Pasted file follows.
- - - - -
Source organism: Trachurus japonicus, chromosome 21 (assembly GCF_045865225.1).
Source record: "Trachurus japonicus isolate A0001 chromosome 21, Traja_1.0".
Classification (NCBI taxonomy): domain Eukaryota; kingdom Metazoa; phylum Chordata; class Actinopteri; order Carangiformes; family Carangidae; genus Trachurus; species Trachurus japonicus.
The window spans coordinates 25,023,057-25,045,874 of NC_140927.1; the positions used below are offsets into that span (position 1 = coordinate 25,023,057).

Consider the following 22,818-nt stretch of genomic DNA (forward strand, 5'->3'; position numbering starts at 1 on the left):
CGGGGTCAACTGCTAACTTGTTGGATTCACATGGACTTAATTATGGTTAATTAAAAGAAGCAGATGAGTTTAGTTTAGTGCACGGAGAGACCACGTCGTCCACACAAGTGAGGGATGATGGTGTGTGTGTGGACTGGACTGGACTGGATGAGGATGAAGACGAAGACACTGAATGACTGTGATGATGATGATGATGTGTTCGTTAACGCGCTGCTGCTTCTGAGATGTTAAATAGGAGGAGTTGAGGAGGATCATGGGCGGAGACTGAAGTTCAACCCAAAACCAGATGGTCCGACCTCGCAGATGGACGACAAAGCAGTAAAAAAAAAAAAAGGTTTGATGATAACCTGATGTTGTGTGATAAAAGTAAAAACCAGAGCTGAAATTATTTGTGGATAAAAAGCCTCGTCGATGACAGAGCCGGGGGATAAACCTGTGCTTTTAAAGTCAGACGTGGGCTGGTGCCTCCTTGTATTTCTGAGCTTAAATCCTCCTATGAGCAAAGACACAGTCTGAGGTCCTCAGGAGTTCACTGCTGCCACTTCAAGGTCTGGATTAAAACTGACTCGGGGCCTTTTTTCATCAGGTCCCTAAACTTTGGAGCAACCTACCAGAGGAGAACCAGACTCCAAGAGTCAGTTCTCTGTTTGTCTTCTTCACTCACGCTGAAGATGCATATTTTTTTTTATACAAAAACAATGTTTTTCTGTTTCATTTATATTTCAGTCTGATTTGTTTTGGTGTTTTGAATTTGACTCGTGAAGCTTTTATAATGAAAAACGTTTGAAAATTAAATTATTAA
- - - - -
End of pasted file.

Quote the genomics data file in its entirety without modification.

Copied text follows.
Source organism: Trachurus japonicus, chromosome 21 (assembly GCF_045865225.1).
Source record: "Trachurus japonicus isolate A0001 chromosome 21, Traja_1.0".
Classification (NCBI taxonomy): domain Eukaryota; kingdom Metazoa; phylum Chordata; class Actinopteri; order Carangiformes; family Carangidae; genus Trachurus; species Trachurus japonicus.
The window spans coordinates 25,023,057-25,045,874 of NC_140927.1; the positions used below are offsets into that span (position 1 = coordinate 25,023,057).

Consider the following 22,818-nt stretch of genomic DNA (forward strand, 5'->3'; position numbering starts at 1 on the left):
CGGGGTCAACTGCTAACTTGTTGGATTCACATGGACTTAATTATGGTTAATTAAAAGAAGCAGATGAGTTTAGTTTAGTGCACGGAGAGACCACGTCGTCCACACAAGTGAGGGATGATGGTGTGTGTGTGGACTGGACTGGACTGGATGAGGATGAAGACGAAGACACTGAATGACTGTGATGATGATGATGATGTGTTCGTTAACGCGCTGCTGCTTCTGAGATGTTAAATAGGAGGAGTTGAGGAGGATCATGGGCGGAGACTGAAGTTCAACCCAAAACCAGATGGTCCGACCTCGCAGATGGACGACAAAGCAGTAAAAAAAAAAAAAGGTTTGATGATAACCTGATGTTGTGTGATAAAAGTAAAAACCAGAGCTGAAATTATTTGTGGATAAAAAGCCTCGTCGATGACAGAGCCGGGGGATAAACCTGTGCTTTTAAAGTCAGACGTGGGCTGGTGCCTCCTTGTATTTCTGAGCTTAAATCCTCCTATGAGCAAAGACACAGTCTGAGGTCCTCAGGAGTTCACTGCTGCCACTTCAAGGTCTGGATTAAAACTGACTCGGGGCCTTTTTTCATCAGGTCCCTAAACTTTGGAGCAACCTACCAGAGGAGAACCAGACTCCAAGAGTCAGTTCTCTGTTTGTCTTCTTCACTCACGCTGAAGATGCATATTTTTTTTTATACAAAAACAATGTTTTTCTGTTTCATTTATATTTCAGTCTGATTTGTTTTGGTGTTTTGAATTTGACTCGTGAAGCTTTTATAATGAAAAACGTTTGAAAATTAAATTATTAA